Like causes produce like effects. This idea was confirmed by the second Kahn Library sale, punctuated by almost surrealist surprises and preemptions.
Dorothea Tanning (1910-2012), The Civilizing Influence, 1944, oil on canvas, 30.4 x 45.7 cm.
The first sale, on 7 November 2019, took in €5,760,323 and consecrated a first edition of Paul Éluard’s collection À toute épreuve illustrated by Joan Miro. The second focused on female Surrealist artists. The Civilizing Influence, a 1944 oil-on-canvas by American painter Dorothea Tanning (1910-2012), rang not to the tune of 5:05, like the clocks in her underwater seascape of rocks and coral, but of €361,318, her third-highest price and a French record (source: Artnet). But men quickly reclaimed centre stage. High results honoured the movement’s leaders, starting with André Breton (1896-1966) and Marcel Duchamp, allowing the sale to end with a total result of €4,719,442. Breton’s Cycle systématique de conférences sur les plus récentes positions du surréalisme (Systematic Series of Lectures on the Most Recent Positions of surrealism), an autograph manuscript illustrated with 18 drawings and collages by his artist friends, including Ray, Dalí, Duchamp and Ernst, fetched €133,900. It is the original layout of Breton’s prospectus for a four-lecture series that was scheduled for June 1935 but for a variety of reasons never took place. Duchamp’s famous Boîte-en-valise (Box in a Suitcase), a sort of portable museum created in 75 copies in 1966 and containing 80 reproductions of his works, sold for €295,640. He made the original in Milan in 1941.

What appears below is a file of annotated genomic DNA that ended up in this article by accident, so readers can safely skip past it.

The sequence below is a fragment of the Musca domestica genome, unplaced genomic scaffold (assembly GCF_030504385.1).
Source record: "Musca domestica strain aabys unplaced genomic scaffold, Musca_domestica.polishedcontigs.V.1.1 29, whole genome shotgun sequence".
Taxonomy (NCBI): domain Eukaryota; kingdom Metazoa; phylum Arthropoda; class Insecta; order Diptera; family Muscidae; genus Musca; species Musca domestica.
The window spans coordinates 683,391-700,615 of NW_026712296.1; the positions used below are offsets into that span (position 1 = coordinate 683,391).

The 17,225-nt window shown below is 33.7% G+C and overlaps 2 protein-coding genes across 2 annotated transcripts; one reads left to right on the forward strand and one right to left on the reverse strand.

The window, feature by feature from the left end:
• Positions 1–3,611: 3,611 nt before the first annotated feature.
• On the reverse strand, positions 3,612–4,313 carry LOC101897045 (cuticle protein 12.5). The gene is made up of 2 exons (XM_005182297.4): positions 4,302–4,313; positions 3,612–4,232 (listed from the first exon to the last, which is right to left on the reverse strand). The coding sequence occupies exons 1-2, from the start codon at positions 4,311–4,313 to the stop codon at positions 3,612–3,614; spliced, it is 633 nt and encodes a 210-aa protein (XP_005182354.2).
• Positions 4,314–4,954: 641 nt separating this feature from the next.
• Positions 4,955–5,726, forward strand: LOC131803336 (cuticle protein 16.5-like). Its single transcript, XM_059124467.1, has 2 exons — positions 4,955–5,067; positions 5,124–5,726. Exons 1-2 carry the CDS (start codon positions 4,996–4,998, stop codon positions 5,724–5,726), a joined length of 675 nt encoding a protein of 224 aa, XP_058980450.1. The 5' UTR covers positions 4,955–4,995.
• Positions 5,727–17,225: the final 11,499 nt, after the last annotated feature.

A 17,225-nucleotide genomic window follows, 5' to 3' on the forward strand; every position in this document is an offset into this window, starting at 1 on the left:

A few facetious paintings managed to sneak in amongst the literary offerings. One, Le Chasseur de l'inconnaissance (The Hunter of the Unconscious), by Victor Brauner (1903-1966), dated 1949, is actually a project for a bookbinding. It sold for €130,000. Brauner, a singular figure in surrealism, is currently being honoured by a show at the Musée d’Art Moderne de la Ville de Paris. An untitled gouache by Yves Tanguy (1900-1955), small by its size (8.4 x 28.5 cm) but not by the strength it emanates, fetched €176,800. Dated 1935, it was featured in the San Francisco Museum of Art’s trailblazing 1937 show "Fantastic Art, Dada, Surrealism". Ernst had fun practising L'Exercice illégal de l'astronomie (The illegal Exercise of Astronomy) inspired by German astronomer Ernst Guillaume Tempel (1821-1889), who, despite discovering many comets, has faded into oblivion. Ernst repaired that injustice in his way with this work illustrated by 34 of his prints, which netted €96,045.
The sale would not have been perfect if preemptions by national institutions had not confirmed the choices made by this very demanding couple. That happened nine times, most notably for one of the first 10 copies of Sur Marcel Duchamp. Eau & Gaz à tous les étages (On Marcel Duchamp. Water & Gas on Every Floor) by Duchamp and Robert Lebel, published in Paris in 1959. It was the first major Duchamp monograph, in which he expressed his ideas. This edition includes a self-portrait by the author-artist and a proof of Le Grand verre (The Large Glass), hand-coloured and signed by him. The BnF acquired this eminently desirable work for €90,986.